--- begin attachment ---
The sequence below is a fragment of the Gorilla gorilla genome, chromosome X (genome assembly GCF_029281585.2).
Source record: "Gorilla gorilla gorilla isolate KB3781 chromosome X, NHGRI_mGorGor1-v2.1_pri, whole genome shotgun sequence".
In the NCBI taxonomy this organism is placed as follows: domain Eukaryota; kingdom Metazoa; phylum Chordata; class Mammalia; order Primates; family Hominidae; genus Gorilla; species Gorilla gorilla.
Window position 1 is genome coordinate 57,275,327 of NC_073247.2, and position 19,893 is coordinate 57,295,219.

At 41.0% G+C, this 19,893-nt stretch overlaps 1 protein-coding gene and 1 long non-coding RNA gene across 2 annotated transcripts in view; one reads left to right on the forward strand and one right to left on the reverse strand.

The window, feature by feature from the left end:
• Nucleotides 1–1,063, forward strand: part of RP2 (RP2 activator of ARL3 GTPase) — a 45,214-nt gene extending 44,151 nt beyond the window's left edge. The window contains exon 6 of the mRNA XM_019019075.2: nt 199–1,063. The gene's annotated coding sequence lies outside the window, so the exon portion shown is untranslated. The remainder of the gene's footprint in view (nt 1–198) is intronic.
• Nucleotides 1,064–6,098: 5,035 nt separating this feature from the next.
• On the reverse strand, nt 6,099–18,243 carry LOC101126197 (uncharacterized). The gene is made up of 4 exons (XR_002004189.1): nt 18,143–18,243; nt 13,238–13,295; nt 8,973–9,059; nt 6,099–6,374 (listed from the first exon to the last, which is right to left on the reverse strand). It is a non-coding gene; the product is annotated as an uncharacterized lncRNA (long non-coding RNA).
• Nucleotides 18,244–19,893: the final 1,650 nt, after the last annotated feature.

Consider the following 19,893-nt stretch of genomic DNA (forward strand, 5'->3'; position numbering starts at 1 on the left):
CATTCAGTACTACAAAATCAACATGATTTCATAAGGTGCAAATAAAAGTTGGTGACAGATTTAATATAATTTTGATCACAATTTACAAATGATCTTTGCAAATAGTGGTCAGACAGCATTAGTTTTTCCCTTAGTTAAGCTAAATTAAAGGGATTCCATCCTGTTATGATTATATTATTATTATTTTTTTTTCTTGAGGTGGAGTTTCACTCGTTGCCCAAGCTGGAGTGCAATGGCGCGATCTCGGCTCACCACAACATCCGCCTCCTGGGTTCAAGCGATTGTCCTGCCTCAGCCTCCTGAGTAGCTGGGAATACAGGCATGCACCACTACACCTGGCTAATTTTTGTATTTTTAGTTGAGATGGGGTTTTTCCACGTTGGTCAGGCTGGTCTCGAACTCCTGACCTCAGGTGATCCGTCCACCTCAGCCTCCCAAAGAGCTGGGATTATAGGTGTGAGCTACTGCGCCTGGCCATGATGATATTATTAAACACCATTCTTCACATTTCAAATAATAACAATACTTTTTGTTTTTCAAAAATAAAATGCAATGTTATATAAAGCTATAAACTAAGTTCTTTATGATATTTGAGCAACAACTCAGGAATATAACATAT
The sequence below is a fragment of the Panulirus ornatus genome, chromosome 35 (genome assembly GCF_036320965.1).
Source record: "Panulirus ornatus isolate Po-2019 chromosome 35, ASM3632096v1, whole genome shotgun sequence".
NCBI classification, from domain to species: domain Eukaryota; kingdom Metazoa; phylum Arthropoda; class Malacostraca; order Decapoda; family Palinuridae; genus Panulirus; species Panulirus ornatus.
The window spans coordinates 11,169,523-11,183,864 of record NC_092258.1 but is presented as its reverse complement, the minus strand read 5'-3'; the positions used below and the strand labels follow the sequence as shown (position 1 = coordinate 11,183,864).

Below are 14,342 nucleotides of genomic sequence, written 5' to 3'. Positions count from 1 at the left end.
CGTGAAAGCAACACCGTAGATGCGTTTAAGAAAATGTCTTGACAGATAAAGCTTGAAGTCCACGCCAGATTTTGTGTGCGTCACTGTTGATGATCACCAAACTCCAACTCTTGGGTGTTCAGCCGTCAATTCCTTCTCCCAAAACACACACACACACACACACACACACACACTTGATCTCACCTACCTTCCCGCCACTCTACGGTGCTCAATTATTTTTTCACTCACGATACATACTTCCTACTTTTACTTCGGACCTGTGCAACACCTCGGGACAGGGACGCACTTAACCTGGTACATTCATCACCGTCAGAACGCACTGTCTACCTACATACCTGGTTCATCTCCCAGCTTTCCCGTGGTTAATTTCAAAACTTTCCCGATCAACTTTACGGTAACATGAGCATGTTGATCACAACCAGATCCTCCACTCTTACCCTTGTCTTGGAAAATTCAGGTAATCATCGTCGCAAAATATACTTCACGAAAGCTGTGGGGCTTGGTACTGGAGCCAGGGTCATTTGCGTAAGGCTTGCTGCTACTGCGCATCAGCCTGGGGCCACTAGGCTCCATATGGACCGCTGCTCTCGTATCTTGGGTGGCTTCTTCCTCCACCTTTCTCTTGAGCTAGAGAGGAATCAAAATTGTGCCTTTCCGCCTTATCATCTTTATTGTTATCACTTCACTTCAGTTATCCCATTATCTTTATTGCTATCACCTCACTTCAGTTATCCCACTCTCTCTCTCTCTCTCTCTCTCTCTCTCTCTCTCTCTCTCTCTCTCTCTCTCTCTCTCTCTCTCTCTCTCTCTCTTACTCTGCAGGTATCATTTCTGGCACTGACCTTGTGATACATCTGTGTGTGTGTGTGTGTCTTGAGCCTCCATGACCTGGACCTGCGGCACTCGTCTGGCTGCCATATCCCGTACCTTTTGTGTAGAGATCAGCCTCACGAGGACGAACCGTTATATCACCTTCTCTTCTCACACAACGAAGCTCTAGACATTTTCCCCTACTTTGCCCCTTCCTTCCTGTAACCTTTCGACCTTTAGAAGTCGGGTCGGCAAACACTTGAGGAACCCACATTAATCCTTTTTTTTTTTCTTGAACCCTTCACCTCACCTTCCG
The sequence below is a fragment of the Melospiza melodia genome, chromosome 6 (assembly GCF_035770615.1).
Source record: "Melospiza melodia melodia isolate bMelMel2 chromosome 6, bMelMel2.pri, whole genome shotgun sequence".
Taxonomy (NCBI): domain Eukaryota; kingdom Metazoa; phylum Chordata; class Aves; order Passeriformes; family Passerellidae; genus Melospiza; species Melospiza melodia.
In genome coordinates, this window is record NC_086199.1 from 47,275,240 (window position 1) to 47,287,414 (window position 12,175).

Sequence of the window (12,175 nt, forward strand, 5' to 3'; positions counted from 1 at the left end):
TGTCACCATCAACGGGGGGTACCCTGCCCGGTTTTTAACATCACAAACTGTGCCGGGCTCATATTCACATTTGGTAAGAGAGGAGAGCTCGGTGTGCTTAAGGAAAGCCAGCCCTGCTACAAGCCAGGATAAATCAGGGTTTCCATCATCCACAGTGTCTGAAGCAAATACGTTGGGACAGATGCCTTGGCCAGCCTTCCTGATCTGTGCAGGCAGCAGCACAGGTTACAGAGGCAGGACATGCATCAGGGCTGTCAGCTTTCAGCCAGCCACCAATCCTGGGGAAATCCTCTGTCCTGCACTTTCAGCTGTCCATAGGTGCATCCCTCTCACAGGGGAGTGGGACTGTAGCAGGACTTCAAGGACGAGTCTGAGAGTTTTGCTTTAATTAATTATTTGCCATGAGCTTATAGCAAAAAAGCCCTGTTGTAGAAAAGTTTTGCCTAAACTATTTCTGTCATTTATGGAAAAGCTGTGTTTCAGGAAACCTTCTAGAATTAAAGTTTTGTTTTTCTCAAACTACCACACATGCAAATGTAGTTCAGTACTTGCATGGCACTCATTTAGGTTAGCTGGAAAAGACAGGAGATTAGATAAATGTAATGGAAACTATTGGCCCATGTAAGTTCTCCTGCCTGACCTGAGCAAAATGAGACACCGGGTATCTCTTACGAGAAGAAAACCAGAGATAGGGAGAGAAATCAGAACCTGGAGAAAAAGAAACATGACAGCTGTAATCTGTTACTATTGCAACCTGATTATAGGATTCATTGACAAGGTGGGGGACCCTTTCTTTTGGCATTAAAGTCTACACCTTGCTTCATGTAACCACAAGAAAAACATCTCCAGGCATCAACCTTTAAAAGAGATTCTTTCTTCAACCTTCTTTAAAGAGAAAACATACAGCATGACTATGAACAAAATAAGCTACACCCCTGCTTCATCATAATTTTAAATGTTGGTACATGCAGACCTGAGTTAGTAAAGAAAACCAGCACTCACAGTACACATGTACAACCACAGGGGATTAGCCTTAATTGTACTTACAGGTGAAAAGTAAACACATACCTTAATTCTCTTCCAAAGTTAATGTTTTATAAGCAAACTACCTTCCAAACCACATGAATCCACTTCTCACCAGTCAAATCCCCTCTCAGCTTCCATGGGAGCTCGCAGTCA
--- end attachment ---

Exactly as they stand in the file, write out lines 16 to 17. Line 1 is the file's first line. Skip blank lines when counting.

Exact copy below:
The window spans coordinates 11,169,523-11,183,864 of record NC_092258.1 but is presented as its reverse complement, the minus strand read 5'-3'; the positions used below and the strand labels follow the sequence as shown (position 1 = coordinate 11,183,864).

Below are 14,342 nucleotides of genomic sequence, written 5' to 3'. Positions count from 1 at the left end.